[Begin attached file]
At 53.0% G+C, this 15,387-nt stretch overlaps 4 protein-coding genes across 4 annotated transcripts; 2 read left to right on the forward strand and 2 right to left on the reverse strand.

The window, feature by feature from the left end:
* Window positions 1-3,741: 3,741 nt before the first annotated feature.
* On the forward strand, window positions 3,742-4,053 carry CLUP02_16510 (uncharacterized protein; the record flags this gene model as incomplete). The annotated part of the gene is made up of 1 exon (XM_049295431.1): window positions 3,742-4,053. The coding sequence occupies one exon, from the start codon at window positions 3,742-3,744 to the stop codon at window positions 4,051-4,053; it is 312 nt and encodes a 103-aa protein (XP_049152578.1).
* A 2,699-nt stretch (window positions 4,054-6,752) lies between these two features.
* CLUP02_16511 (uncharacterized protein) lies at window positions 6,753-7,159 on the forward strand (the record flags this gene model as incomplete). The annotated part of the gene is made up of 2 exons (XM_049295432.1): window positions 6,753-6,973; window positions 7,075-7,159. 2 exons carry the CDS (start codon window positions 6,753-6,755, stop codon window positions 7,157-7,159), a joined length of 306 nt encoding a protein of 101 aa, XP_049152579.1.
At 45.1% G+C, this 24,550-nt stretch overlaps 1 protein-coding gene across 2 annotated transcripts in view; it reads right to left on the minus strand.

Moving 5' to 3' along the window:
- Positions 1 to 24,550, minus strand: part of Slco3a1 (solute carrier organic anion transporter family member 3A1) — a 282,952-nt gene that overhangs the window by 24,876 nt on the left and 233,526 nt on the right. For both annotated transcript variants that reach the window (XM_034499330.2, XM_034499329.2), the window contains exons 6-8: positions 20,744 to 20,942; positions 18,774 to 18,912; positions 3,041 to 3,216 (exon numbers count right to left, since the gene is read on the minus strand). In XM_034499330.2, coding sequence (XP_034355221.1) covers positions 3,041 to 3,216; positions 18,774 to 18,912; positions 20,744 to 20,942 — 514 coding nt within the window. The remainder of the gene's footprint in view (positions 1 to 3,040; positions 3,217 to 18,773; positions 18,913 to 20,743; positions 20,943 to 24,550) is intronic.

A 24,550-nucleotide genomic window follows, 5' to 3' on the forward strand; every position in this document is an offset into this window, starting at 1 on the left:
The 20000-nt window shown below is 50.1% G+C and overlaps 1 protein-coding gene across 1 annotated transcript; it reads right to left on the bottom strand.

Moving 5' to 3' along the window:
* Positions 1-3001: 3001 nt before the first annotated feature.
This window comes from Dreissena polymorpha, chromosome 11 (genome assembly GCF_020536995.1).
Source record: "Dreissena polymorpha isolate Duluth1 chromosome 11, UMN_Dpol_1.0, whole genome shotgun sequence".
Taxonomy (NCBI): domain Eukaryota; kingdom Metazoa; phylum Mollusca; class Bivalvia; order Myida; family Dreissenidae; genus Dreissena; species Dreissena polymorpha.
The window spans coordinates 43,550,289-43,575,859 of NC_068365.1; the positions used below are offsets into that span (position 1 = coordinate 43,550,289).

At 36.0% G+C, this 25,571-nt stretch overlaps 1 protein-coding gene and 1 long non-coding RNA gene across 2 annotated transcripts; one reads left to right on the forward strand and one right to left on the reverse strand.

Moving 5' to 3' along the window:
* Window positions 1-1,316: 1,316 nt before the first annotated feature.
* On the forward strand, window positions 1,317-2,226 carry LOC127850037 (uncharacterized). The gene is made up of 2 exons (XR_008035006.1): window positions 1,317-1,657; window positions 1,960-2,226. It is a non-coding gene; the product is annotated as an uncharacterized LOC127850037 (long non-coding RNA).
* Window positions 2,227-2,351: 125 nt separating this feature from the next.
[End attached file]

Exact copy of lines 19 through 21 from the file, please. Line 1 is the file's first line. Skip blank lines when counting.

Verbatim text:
Moving 5' to 3' along the window:
* Window positions 1-1,316: 1,316 nt before the first annotated feature.
* On the forward strand, window positions 1,317-2,226 carry LOC127850037 (uncharacterized). The gene is made up of 2 exons (XR_008035006.1): window positions 1,317-1,657; window positions 1,960-2,226. It is a non-coding gene; the product is annotated as an uncharacterized LOC127850037 (long non-coding RNA).